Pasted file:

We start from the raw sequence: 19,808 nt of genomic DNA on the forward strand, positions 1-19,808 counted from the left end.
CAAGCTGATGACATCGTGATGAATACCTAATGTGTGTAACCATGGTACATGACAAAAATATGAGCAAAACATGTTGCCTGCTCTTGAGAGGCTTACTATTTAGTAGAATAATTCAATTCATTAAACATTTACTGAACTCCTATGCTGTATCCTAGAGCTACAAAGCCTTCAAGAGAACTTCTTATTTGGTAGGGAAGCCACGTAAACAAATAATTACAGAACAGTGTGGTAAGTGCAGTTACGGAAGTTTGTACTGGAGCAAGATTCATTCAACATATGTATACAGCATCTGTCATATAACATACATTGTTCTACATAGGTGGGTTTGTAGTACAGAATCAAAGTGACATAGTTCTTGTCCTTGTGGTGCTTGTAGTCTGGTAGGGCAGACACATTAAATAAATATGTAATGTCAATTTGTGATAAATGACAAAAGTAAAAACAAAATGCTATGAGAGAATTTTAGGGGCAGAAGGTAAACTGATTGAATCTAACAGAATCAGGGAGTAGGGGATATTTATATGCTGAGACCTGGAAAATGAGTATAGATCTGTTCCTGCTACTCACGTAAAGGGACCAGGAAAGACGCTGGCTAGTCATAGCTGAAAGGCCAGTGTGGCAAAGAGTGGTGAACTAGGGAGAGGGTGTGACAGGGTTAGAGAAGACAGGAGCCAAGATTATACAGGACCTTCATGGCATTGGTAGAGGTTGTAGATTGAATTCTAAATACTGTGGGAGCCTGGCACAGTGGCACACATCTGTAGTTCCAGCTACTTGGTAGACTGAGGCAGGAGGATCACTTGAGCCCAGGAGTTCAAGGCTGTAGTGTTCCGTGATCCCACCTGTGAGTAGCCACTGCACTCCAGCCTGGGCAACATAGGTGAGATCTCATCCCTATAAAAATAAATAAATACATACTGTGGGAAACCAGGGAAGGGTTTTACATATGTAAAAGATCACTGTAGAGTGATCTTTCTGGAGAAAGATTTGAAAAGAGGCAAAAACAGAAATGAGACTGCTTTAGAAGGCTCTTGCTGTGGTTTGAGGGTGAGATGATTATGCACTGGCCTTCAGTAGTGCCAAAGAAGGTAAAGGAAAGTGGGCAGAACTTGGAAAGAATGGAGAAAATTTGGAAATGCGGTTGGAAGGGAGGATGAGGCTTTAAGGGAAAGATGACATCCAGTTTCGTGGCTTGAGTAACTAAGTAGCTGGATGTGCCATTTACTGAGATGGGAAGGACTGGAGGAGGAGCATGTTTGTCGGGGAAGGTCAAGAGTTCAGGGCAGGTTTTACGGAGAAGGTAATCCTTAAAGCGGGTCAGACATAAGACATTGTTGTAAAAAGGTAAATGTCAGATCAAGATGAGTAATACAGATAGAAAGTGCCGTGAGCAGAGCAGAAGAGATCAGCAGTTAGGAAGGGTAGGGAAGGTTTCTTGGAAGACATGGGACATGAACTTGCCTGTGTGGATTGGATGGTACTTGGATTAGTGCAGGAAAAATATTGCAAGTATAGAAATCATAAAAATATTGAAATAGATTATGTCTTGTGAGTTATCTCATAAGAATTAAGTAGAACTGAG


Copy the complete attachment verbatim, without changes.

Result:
We start from the raw sequence: 19,808 nt of genomic DNA on the forward strand, positions 1-19,808 counted from the left end.
CAAGCTGATGACATCGTGATGAATACCTAATGTGTGTAACCATGGTACATGACAAAAATATGAGCAAAACATGTTGCCTGCTCTTGAGAGGCTTACTATTTAGTAGAATAATTCAATTCATTAAACATTTACTGAACTCCTATGCTGTATCCTAGAGCTACAAAGCCTTCAAGAGAACTTCTTATTTGGTAGGGAAGCCACGTAAACAAATAATTACAGAACAGTGTGGTAAGTGCAGTTACGGAAGTTTGTACTGGAGCAAGATTCATTCAACATATGTATACAGCATCTGTCATATAACATACATTGTTCTACATAGGTGGGTTTGTAGTACAGAATCAAAGTGACATAGTTCTTGTCCTTGTGGTGCTTGTAGTCTGGTAGGGCAGACACATTAAATAAATATGTAATGTCAATTTGTGATAAATGACAAAAGTAAAAACAAAATGCTATGAGAGAATTTTAGGGGCAGAAGGTAAACTGATTGAATCTAACAGAATCAGGGAGTAGGGGATATTTATATGCTGAGACCTGGAAAATGAGTATAGATCTGTTCCTGCTACTCACGTAAAGGGACCAGGAAAGACGCTGGCTAGTCATAGCTGAAAGGCCAGTGTGGCAAAGAGTGGTGAACTAGGGAGAGGGTGTGACAGGGTTAGAGAAGACAGGAGCCAAGATTATACAGGACCTTCATGGCATTGGTAGAGGTTGTAGATTGAATTCTAAATACTGTGGGAGCCTGGCACAGTGGCACACATCTGTAGTTCCAGCTACTTGGTAGACTGAGGCAGGAGGATCACTTGAGCCCAGGAGTTCAAGGCTGTAGTGTTCCGTGATCCCACCTGTGAGTAGCCACTGCACTCCAGCCTGGGCAACATAGGTGAGATCTCATCCCTATAAAAATAAATAAATACATACTGTGGGAAACCAGGGAAGGGTTTTACATATGTAAAAGATCACTGTAGAGTGATCTTTCTGGAGAAAGATTTGAAAAGAGGCAAAAACAGAAATGAGACTGCTTTAGAAGGCTCTTGCTGTGGTTTGAGGGTGAGATGATTATGCACTGGCCTTCAGTAGTGCCAAAGAAGGTAAAGGAAAGTGGGCAGAACTTGGAAAGAATGGAGAAAATTTGGAAATGCGGTTGGAAGGGAGGATGAGGCTTTAAGGGAAAGATGACATCCAGTTTCGTGGCTTGAGTAACTAAGTAGCTGGATGTGCCATTTACTGAGATGGGAAGGACTGGAGGAGGAGCATGTTTGTCGGGGAAGGTCAAGAGTTCAGGGCAGGTTTTACGGAGAAGGTAATCCTTAAAGCGGGTCAGACATAAGACATTGTTGTAAAAAGGTAAATGTCAGATCAAGATGAGTAATACAGATAGAAAGTGCCGTGAGCAGAGCAGAAGAGATCAGCAGTTAGGAAGGGTAGGGAAGGTTTCTTGGAAGACATGGGACATGAACTTGCCTGTGTGGATTGGATGGTACTTGGATTAGTGCAGGAAAAATATTGCAAGTATAGAAATCATAAAAATATTGAAATAGATTATGTCTTGTGAGTTATCTCATAAGAATTAAGTAGAACTGAG